Fifteen Eighty Four

Academic perspectives from Cambridge University Press


Wordsworth’s Dialogues with Death: Reading and Writing in Lockdown

Tim Fulford

I spent the dark and snowy winter months that began 2021 under lockdown in my mother’s house in rural Wales. My mother, however, was not there: she, suffering from Alzheimer’s, was confined in a care home in the next town, unable to receive visitors for fear of Covid and unable, also, to understand what was going on. Speaking to her on the phone was painful and frustrating-an exercise in experiencing, again and again, her need, her confusion, my inability to help and our mutual isolation. Time moved very slowly and, in her case, I knew, with little prospect of anything but distress and decline.

With my university closed and travel forbidden, there was a lot of time to read. And so I turned to Wordsworth-but not the Wordsworth of The Prelude and Lyrical Ballads, although their rural solitariness suited the way I was living. It was the late ‘Evening Voluntaries’ that I looked up-having been moved by them when writing about his later work in 2018. Two poems that I had passed over then spoke powerfully to me now – two poems written from the stance of an observer looking from a distance at the anxious lives of others, each separately enduring the loss not only of loved-ones but of also hope. In both poems, it is the figure of the sailor that embodies life as a corrosive experience of solitary confinement:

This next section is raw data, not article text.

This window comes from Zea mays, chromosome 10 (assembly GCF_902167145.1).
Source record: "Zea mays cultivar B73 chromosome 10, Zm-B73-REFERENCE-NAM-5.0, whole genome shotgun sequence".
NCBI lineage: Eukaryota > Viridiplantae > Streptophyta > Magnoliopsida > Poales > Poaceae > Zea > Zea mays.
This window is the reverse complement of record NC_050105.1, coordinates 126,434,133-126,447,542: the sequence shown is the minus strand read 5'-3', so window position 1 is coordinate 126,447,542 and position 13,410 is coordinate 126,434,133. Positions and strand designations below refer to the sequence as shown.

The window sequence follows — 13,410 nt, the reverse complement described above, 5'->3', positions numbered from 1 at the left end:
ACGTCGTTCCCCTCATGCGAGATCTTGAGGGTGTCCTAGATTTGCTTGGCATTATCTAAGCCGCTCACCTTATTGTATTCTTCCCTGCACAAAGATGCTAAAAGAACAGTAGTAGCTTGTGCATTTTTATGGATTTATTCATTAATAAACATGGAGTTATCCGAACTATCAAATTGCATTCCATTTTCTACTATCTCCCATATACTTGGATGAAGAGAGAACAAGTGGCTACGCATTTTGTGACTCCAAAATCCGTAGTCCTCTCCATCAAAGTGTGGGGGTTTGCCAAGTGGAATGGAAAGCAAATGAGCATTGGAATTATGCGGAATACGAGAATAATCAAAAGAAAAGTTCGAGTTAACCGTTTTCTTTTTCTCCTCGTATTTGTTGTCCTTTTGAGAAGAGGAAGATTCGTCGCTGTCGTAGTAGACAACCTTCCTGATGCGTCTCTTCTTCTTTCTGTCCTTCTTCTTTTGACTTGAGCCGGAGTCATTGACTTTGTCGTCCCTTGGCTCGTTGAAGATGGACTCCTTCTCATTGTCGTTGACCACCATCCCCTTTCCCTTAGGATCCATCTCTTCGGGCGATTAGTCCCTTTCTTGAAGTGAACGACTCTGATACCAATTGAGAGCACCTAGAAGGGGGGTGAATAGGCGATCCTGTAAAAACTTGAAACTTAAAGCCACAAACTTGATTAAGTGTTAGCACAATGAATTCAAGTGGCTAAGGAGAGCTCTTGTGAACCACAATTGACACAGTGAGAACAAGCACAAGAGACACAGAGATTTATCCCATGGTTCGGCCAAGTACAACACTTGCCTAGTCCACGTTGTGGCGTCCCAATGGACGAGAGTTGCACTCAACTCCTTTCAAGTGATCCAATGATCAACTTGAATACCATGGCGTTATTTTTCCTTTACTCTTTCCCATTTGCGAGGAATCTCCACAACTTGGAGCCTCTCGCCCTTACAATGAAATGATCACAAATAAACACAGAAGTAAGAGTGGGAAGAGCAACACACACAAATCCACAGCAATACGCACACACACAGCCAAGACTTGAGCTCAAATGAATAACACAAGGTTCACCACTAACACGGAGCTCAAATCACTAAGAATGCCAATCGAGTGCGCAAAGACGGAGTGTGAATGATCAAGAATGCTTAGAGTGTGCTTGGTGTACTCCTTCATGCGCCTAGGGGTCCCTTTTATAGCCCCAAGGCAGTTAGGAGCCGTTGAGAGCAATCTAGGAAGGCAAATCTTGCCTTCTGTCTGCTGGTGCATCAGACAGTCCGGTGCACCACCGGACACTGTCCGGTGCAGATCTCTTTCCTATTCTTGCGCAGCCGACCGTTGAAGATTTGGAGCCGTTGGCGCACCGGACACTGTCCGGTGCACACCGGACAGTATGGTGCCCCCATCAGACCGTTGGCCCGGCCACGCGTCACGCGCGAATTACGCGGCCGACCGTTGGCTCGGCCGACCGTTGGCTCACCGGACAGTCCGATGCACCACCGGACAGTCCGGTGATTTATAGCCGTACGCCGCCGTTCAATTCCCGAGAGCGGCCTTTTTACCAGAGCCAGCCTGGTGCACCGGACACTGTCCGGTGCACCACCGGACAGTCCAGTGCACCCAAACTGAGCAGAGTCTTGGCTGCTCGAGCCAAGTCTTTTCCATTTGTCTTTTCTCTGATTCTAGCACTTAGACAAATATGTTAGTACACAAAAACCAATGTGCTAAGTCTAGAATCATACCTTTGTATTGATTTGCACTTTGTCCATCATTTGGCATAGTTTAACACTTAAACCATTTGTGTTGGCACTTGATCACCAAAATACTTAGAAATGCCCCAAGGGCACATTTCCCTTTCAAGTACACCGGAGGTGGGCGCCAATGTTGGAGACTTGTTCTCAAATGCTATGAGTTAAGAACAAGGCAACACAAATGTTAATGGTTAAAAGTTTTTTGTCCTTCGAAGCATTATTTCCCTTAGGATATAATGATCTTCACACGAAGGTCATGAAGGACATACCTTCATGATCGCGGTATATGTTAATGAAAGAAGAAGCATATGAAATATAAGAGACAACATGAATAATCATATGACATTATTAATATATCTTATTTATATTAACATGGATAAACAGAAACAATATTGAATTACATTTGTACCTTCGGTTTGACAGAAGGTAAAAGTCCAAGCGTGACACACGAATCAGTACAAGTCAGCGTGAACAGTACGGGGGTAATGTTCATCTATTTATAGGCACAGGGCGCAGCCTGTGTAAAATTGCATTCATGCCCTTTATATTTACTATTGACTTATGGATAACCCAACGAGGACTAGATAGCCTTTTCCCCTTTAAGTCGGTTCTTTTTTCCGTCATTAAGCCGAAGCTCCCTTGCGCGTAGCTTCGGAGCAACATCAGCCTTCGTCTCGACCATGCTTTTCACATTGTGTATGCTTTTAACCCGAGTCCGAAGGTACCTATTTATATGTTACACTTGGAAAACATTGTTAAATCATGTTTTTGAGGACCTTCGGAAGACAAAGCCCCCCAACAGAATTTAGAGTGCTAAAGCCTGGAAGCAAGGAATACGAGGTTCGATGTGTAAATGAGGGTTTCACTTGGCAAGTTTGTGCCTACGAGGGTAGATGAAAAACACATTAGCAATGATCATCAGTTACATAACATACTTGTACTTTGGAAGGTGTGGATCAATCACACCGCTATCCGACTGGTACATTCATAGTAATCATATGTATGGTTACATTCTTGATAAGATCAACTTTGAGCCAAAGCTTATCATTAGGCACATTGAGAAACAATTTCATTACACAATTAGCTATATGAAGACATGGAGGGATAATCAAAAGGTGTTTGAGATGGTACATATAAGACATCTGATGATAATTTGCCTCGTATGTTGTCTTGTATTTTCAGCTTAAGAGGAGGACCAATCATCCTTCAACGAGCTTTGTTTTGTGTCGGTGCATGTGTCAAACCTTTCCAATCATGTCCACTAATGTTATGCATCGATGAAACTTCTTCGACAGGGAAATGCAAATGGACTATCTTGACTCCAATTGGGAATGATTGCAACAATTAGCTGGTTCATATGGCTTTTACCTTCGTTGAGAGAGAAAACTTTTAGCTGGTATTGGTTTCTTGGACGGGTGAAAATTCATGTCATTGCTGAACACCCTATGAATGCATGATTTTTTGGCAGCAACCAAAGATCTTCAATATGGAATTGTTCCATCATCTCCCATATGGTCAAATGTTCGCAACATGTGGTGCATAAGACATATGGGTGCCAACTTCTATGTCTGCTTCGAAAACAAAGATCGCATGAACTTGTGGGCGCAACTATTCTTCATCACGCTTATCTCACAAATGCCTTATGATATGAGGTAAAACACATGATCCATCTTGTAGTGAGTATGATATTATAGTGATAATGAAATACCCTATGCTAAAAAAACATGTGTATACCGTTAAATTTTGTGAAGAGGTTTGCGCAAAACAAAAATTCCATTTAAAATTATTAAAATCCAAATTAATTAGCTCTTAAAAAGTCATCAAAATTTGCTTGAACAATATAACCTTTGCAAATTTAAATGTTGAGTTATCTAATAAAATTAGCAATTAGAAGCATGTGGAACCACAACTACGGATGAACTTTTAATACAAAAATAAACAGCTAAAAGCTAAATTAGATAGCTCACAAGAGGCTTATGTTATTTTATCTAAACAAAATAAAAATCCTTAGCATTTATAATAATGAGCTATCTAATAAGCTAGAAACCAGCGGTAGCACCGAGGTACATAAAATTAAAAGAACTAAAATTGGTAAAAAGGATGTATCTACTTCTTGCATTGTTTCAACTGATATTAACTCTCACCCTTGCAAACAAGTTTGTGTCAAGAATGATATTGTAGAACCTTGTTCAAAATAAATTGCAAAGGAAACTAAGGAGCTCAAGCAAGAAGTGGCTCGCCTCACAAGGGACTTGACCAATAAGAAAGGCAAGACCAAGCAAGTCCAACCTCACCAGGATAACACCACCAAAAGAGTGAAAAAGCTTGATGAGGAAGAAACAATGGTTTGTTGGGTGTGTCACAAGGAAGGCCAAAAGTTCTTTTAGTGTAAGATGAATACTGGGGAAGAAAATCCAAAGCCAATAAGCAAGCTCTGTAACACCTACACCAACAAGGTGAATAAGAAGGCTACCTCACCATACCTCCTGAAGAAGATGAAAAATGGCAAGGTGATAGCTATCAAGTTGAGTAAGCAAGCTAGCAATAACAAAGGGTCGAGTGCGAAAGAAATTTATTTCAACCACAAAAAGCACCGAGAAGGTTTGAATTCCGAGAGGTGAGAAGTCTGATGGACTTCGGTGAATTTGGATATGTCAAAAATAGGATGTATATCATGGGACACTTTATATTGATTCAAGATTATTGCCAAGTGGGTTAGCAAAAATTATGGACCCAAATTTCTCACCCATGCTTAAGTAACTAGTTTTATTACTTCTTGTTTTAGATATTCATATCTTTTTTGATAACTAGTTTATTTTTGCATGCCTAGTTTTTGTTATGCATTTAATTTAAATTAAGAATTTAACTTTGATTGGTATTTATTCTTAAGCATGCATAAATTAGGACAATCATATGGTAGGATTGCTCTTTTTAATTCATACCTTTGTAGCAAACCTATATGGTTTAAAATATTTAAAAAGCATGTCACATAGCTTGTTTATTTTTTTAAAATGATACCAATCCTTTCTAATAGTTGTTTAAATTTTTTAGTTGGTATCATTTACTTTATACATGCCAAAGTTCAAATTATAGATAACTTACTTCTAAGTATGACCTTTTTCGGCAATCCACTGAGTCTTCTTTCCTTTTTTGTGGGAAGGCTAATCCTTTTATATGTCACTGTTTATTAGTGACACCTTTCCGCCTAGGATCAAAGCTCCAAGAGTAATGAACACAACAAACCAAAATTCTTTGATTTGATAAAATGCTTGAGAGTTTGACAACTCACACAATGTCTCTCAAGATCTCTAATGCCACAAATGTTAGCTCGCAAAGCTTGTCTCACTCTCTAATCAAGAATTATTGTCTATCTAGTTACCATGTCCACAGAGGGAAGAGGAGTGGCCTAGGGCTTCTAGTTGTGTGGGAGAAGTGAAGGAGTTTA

How fancy sickens by vague hopes beset;
How baffled projects on the spirit prey,
And fruitless wishes eat the heart away,
The Sailor knows; he best, whose lot is cast
On the relentless sea that holds him fast
On chance dependent, and the fickle star
Of power, through long and melancholy war.

What the sailor knows is that isolation breeds depression. This is intensely imagined, not as an illness, however, but as a natural response to the effects of time – an intimation of mortality:

Daily to think on old familiar doors,
Hearths loved in childhood, and ancestral floors;
Or, tossed about along a waste of foam,
To ruminate on that delightful home
Which with the dear Betrothed ‘was’ to come;
Or came and was and is, yet meets the eye
Never but in the world of memory;